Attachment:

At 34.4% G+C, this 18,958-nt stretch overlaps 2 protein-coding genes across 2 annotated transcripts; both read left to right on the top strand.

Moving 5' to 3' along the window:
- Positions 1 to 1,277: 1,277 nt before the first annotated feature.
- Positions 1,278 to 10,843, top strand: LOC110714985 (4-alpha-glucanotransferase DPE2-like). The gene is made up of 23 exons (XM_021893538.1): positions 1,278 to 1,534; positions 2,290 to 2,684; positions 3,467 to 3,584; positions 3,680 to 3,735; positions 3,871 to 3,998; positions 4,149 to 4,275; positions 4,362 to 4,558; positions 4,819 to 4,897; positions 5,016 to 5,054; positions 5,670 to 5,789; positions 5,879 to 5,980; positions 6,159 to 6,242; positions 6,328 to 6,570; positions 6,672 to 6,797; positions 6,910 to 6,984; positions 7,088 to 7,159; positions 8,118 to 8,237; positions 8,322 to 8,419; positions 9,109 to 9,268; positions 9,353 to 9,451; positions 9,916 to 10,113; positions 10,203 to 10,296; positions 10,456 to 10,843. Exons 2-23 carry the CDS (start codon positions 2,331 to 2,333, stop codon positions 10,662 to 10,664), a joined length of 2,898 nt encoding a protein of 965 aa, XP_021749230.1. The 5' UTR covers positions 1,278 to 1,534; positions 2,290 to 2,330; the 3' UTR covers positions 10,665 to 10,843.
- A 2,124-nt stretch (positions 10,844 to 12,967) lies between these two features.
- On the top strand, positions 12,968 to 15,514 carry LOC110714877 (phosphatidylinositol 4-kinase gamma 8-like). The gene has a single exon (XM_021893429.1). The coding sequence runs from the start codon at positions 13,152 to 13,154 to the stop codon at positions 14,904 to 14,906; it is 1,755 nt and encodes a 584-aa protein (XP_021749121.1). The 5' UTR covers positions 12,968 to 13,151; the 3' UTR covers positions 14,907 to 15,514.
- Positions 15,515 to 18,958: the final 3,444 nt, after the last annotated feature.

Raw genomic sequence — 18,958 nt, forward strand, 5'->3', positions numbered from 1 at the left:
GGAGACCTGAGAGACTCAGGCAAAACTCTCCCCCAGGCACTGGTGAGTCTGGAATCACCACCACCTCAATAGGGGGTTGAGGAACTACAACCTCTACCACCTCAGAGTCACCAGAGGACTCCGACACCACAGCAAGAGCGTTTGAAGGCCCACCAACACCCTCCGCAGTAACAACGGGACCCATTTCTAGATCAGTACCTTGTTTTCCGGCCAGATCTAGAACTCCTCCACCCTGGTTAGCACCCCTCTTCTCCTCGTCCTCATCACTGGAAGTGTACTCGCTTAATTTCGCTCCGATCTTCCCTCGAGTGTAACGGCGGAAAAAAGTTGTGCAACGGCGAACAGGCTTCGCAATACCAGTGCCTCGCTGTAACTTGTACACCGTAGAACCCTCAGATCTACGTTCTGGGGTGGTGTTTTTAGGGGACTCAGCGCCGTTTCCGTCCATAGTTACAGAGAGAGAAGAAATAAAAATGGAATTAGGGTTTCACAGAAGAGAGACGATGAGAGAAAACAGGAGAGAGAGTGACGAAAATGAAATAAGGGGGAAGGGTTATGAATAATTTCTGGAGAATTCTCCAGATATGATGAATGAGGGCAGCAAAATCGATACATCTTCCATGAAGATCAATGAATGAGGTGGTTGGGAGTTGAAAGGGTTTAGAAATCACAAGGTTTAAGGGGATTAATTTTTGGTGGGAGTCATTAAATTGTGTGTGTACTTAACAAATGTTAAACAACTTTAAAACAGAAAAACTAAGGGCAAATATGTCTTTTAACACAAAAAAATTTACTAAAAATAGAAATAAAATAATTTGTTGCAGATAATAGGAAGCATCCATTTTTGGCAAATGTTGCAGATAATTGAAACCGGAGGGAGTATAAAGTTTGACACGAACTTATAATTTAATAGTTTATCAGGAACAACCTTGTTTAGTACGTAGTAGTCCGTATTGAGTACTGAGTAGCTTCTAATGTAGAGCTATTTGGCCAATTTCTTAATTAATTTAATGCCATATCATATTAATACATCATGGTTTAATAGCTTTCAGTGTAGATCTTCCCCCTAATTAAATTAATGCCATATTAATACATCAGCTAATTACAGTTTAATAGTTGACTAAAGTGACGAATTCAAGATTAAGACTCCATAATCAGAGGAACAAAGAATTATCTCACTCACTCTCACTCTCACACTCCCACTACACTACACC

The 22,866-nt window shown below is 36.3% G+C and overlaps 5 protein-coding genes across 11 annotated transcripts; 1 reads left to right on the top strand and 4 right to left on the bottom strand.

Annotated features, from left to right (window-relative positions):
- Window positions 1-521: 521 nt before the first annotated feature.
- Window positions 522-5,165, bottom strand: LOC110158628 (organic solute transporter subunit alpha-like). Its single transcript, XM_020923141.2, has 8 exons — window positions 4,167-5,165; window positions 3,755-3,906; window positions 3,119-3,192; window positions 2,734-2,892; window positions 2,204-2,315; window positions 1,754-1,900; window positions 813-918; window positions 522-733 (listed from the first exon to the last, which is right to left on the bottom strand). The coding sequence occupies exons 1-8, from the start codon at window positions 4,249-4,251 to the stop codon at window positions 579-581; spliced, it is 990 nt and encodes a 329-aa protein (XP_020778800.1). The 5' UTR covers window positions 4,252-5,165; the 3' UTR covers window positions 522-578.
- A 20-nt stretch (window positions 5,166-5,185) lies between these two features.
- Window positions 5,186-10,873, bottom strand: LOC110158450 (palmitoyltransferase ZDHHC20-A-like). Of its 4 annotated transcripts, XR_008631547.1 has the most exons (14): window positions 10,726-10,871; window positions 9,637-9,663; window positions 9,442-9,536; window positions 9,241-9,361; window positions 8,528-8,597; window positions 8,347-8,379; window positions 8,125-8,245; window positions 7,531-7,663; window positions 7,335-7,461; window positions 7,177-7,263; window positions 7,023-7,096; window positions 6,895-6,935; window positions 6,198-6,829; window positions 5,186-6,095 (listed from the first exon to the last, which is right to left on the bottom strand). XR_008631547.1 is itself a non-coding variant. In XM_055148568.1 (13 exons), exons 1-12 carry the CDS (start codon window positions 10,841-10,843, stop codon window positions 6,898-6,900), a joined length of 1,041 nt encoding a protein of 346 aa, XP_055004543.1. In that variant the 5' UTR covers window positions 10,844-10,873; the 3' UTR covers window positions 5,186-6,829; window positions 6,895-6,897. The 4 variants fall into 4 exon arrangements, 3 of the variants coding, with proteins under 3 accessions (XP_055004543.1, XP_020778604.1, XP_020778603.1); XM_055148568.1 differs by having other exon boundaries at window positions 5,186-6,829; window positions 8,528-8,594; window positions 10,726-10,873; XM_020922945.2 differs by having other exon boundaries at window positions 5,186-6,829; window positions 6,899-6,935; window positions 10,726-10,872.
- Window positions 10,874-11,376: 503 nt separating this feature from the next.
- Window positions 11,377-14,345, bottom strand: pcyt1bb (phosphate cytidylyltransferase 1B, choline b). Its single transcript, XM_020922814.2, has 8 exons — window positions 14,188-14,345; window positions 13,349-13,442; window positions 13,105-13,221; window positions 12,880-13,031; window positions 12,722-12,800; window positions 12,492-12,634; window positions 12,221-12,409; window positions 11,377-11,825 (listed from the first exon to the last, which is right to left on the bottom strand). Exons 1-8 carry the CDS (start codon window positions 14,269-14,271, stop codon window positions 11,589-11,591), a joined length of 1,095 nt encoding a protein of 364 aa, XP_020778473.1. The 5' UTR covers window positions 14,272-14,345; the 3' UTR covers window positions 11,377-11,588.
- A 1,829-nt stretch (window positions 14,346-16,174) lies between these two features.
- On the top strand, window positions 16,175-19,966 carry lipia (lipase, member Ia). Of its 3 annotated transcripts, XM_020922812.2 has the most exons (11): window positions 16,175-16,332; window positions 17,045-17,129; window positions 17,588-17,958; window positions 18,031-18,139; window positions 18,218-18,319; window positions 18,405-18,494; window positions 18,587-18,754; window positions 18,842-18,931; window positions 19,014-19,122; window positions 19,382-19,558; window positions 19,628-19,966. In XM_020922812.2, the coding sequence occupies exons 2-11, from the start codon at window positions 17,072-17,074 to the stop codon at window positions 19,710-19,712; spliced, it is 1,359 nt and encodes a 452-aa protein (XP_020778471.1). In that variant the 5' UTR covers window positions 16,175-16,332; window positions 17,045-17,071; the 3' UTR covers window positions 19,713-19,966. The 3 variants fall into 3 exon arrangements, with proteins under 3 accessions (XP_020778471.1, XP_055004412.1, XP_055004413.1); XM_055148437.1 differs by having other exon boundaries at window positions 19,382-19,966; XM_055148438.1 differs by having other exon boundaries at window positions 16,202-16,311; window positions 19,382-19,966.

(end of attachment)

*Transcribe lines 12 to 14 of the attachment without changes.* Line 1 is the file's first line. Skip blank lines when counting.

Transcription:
- Window positions 1-521: 521 nt before the first annotated feature.
- Window positions 522-5,165, bottom strand: LOC110158628 (organic solute transporter subunit alpha-like). Its single transcript, XM_020923141.2, has 8 exons — window positions 4,167-5,165; window positions 3,755-3,906; window positions 3,119-3,192; window positions 2,734-2,892; window positions 2,204-2,315; window positions 1,754-1,900; window positions 813-918; window positions 522-733 (listed from the first exon to the last, which is right to left on the bottom strand). The coding sequence occupies exons 1-8, from the start codon at window positions 4,249-4,251 to the stop codon at window positions 579-581; spliced, it is 990 nt and encodes a 329-aa protein (XP_020778800.1). The 5' UTR covers window positions 4,252-5,165; the 3' UTR covers window positions 522-578.
- A 20-nt stretch (window positions 5,166-5,185) lies between these two features.